Writing Global English: Beyond the Basics

By United Language Group

Global English and writing for language translation is a valuable skill set that is related to, but also different from, good writing in Standard English. Taking simple steps like shortening sentences and limiting vocabulary goes a long way towards making your writing easier for non-native English speakers to translate and understand (you can learn more about the basics of writing global English here).

But global English skills go beyond sentence length and word choice. When writing for an international audience, other language and formatting considerations can make your copy all the more accessible to readers all over the world. Improve your global writing with the tips below.

Avoid Buzzwords when Writing Global English

Previously, we at ULG have taken a look at why colloquial expressions and idioms are near impossible to translate correctly. And one of the first rules of good global writing is not using idiomatic or metaphorical expressions that require a particular cultural context to understand.

But some areas of specialized, culturally specific language are not as easy to spot as idioms. In particular, corporate jargon often goes unnoticed by native English speakers as a problem for their international readers.

New and trendy buzzwords will not have direct equivalents in another language. They also won’t be featured in most dictionaries or language guides, making them difficult for your readers or professional translators. Don’t use them in your global writing.

Use Formatting to Your Advantage

Translating writing changes more than just the language. The size and formatting of a document is going to change radically. Preparing for those changes will save time down the line.

Expect your text to expand with translation. On average, you can expect your character/word count to grow by around 25%. As you are writing and formatting, leave some “white” or blank space at the end of your document to accommodate these changes.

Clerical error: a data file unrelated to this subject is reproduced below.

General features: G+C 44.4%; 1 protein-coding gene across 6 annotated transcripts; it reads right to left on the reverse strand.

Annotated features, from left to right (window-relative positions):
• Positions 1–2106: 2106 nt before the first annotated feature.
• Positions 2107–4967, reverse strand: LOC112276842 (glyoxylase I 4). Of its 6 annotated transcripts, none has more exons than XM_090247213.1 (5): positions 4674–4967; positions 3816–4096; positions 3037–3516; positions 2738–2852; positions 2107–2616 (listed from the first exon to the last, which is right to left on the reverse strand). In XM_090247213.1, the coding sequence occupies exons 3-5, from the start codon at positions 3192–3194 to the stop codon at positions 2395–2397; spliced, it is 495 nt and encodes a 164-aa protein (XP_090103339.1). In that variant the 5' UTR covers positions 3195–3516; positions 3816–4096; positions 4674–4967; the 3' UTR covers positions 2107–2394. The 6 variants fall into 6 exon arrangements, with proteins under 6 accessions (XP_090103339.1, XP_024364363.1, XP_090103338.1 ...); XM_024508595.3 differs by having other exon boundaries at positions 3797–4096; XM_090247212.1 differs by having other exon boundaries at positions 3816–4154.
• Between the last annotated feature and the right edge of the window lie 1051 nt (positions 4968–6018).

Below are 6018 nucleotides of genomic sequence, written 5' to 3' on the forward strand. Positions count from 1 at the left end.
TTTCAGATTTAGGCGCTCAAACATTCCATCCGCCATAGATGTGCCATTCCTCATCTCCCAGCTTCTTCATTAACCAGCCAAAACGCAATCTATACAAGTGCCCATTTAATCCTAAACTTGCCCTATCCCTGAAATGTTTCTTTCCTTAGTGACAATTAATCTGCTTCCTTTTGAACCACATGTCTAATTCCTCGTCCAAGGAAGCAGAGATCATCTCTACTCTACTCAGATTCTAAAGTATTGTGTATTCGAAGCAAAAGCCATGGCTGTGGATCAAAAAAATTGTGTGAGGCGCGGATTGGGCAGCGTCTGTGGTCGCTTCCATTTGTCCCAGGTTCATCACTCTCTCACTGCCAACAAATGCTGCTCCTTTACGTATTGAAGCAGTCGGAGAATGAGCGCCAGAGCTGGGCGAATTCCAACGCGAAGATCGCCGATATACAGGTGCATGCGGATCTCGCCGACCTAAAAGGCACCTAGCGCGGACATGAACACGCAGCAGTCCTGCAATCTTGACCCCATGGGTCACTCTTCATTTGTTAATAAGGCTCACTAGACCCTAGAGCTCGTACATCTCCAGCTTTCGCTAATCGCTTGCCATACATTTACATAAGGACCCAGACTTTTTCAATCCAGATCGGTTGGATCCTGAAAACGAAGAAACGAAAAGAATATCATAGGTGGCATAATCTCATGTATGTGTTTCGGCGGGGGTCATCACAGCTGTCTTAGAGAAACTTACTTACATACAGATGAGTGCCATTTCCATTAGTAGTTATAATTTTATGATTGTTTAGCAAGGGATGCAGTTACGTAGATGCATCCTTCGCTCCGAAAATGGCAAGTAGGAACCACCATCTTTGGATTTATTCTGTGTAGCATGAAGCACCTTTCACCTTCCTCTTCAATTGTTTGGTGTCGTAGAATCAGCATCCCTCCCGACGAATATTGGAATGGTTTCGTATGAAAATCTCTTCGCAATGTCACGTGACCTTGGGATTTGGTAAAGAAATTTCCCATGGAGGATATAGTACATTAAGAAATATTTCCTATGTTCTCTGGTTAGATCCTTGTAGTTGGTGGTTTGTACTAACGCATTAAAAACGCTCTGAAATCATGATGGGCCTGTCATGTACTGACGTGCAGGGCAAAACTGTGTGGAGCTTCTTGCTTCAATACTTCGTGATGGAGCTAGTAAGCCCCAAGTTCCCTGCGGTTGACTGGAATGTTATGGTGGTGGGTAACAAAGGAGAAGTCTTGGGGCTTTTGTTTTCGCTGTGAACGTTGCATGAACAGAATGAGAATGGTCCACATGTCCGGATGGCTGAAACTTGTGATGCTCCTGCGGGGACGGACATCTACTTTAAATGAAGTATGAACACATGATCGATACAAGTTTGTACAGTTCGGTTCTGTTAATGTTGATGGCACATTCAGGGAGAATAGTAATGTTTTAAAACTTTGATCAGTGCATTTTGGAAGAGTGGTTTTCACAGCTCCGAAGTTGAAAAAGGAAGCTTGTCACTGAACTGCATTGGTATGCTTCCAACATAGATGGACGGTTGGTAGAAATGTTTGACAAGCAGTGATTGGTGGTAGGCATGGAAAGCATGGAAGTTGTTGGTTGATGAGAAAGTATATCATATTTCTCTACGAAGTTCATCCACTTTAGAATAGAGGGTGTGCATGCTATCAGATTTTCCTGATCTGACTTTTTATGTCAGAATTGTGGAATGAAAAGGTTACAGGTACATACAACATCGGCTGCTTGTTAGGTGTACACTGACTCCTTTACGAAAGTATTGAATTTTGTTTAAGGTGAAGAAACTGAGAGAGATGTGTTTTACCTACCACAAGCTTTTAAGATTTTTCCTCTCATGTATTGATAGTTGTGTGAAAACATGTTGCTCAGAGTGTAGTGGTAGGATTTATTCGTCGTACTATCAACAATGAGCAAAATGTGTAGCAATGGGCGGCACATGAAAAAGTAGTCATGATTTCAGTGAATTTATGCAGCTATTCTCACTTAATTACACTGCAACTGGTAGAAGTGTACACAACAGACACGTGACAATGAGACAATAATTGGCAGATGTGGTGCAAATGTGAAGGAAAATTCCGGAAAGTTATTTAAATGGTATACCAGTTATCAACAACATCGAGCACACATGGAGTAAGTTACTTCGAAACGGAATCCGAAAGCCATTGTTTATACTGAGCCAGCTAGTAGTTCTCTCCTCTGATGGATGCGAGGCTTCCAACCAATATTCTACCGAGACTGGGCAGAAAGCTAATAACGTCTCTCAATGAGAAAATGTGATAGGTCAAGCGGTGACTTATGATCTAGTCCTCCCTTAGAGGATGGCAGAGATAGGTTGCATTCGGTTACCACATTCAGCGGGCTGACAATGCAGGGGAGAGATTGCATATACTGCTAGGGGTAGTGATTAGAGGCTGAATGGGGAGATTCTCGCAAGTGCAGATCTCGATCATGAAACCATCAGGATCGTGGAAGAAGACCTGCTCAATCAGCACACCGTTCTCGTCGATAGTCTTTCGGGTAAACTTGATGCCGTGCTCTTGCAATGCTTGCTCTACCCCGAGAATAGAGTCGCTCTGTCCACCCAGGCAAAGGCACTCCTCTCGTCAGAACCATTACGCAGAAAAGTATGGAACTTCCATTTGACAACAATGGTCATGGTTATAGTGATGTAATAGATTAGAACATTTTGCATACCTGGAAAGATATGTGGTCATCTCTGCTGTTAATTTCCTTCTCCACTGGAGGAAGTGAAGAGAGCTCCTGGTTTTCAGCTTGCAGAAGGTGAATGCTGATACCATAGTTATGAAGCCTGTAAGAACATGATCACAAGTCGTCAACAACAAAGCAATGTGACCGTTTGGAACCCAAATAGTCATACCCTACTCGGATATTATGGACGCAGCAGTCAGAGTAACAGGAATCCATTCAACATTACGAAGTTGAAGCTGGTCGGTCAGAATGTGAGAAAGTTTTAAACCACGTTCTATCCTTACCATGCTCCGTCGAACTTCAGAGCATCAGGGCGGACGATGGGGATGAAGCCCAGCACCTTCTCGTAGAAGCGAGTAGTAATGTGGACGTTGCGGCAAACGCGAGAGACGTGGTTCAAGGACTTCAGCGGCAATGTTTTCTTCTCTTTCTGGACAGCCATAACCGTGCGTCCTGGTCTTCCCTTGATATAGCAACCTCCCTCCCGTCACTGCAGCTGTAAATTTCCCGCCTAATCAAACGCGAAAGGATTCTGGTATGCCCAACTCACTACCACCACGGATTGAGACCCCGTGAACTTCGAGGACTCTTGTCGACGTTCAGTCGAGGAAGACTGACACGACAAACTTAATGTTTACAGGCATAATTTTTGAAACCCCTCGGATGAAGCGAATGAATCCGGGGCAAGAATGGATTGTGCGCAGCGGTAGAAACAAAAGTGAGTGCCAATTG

Breaking up paragraphs with shorter modes of writing is also a plus. Bulleted or numbered lists are a great way to distill information quickly while also saving on your word count, all of which will minimize your translation costs.

Carefully Consider your File Types

There are many types of files that are fairly well known and standard across all industries, and many translation service providers can work within a number of document types. But if you have a piece of writing that you want to translate into other languages for a global audience, consider the file format that is favored by most professional translators.

Extensible Markup Language, or XML, is a file format designed to work universally on all kinds of hardware and software. In XML, text is embedded in code similar to HTML. It is incredibly easy for translators to use as they can edit text and formatting in a single window.

While other standard file types like Microsoft Word documents can seemingly work universally, sending a translator an XML file can save hours of back-end engineering for you and your translators.

Writing global English involves much more than not using idioms and multiple clauses, it’s a style and set of considerations that optimize text for translation and non-native English speakers. Be smart with your jargon, formatting and file types and make it all the easier to launch your writing and your brand onto the global stage.

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